High power usage raises a few additional issues. Higher-brightness screens, for example, will have a higher-than-average heat load. What does this imply? For starters, it indicates we haven't finished discussing expenses! A unit with a high heat load will necessitate additional cooling.
To summarize, here are the facts:
Displays with high brightness generate more heat than other types of displays.
This heat can reduce the longevity of a display.
To make matters worse, displays are sometimes positioned in such a way that heat is trapped rather than dispersed.
This increases the probability of overheating even more.
A display that overheats has to be repaired (or replaced).
When the damage is caused by extreme heat, most manufacturers will not respect the warranty, leaving the display owner to foot the tab.
Most electronics perform best in cool, dry environments. This is why, if you've ever been inside a company's data room, you've probably noticed that it's maintained cooler than the rest of the facility. Many of these rooms resemble giant refrigerators (which, as we all know, aren't free to run).
Outdoor high-brightness screens, on the other hand, are rarely used in chilly spaces. So, for them to stay cool, they must have a temperature control system. Grills, fans, air conditioning devices, closed-loop water/liquid cooling components, and even strategic positioning of their inner components as well as their physical locations within their surroundings are common components of temperature control systems.
While many of these cooling solutions seek to solve the problem of overheating, they frequently create new challenges, not only in terms of expense but also in terms of the equipment's potential for generating condensation, another significant enemy of electronics.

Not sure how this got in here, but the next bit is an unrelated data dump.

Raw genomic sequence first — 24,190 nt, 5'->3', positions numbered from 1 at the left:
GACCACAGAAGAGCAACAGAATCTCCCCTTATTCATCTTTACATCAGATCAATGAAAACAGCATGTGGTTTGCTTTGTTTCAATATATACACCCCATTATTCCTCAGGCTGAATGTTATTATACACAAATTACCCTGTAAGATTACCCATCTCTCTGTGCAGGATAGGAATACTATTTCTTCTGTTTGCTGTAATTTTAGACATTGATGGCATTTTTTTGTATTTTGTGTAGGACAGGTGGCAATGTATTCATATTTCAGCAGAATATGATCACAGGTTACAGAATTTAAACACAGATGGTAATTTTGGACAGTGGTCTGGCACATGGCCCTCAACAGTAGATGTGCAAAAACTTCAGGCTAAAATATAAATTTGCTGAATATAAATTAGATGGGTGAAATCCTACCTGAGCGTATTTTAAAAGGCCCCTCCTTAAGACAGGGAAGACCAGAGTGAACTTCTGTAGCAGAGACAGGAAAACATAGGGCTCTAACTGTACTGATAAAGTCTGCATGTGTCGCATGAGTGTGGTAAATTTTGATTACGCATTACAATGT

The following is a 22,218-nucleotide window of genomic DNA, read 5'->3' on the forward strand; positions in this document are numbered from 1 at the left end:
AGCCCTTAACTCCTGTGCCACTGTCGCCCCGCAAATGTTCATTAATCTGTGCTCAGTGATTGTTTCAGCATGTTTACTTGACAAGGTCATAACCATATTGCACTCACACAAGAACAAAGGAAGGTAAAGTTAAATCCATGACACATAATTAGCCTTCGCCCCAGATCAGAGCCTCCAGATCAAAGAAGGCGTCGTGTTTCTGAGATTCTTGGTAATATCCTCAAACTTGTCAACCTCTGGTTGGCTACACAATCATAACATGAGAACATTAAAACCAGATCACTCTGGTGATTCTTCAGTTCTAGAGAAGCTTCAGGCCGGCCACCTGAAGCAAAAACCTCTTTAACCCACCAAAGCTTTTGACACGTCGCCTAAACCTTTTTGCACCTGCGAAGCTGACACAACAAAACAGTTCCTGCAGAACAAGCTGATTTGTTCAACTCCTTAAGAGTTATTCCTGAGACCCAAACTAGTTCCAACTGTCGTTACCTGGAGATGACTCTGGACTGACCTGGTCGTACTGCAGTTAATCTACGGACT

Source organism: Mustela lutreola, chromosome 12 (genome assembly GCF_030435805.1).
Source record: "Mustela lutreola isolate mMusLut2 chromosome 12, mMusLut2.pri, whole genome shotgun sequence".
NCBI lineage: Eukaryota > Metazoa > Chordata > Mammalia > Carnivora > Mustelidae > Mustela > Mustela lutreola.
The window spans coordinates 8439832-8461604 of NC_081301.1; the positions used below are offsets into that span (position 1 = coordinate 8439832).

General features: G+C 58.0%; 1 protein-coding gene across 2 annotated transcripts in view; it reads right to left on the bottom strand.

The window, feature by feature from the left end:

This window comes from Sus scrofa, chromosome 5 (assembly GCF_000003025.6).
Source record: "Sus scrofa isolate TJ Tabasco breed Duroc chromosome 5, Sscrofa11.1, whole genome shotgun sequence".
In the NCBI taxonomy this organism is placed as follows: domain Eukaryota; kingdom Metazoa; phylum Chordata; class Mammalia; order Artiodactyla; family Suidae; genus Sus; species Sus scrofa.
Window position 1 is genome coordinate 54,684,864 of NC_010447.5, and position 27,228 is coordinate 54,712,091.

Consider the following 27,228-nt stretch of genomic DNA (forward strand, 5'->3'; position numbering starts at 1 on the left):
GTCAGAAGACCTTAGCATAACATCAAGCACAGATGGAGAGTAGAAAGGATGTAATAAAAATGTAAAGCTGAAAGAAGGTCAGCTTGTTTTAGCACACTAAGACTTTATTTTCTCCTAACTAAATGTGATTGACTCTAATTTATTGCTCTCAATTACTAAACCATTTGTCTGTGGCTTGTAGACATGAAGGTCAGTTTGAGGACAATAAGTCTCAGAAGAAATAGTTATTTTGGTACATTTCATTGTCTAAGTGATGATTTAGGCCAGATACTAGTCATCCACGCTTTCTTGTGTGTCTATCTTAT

Cooling systems add weight as well. When you add a large cooling device to the interior of an already-heavy digital display, you create a unique circumstance in which the unit can be damaged if moved carelessly.
This all gets us back to costs; not only do you have to pay for the cooling system, but you also have to pay to run it! It raises the unit's energy consumption. As a result, an already huge electrical bill compounds into an even larger electrical expense over months and years of operation.
You can't simply lower this cost since you risk destroying the components inside the display, such as the liquid crystals, which only work at certain temperatures. If they ever go over or below that range (even for a short time), they may change to a non-liquid state and lose their capacity to display images forever.
This results in the phenomenon known as "blackout," which defines what you see on your display when the screen goes black. The power is turned on. The music is playing, but there is nothing to see. It's not a huge issue if something happens on your TV when you're watching Maury Povich. In any case, there was nothing to observe. But if that happens during the Super Bowl, start freaking out!
When blackouts spoil your viewing experience, it's more than simply a disappointment...It also necessitates the necessity for the repair of display parts or the replacement of the entire machine. And, as we would expect, this is another thing that will necessitate you reaching for your wallet.
Many high-brightness monitors are permanently installed in fixed positions. They are designed to remain exactly where they are installed, never moving. Many business owners are unconcerned about their limited mobility because they only want information displayed in a single, specified region. However, not all businesses are the same, and not all are easily satisfied. Some have more dynamic requirements, such as requiring a display to be in one location for a set period (such as a golf event) and then shifted once it has served its function. High-brightness signs frequently present additional issues for this group of persons.
Because of their massive backlight and thermal management systems, high-brightness displays can be rather heavy and difficult to transport. They're also limited to regions with local power sources because most batteries aren't currently powerful enough to power them. Of course, you could always power that high-brightness display with a generator. However, generators have drawbacks as well. The most common: they, too, are expensive, and they are often loud and detract from the event's emphasis.
The preceding explanations summarize the entire quandary that high-brightness displays imply. While high-brightness displays are far brighter than ordinary displays, we notice that we pay a price for that brightness, not only financially, but also in higher heat loads, less mobility, increased blue light, and other factors. It appears that the decision is between a printed sign and one of a hundred less-than-ideal digital high-brightness possibilities. But wait... what if there's a third option?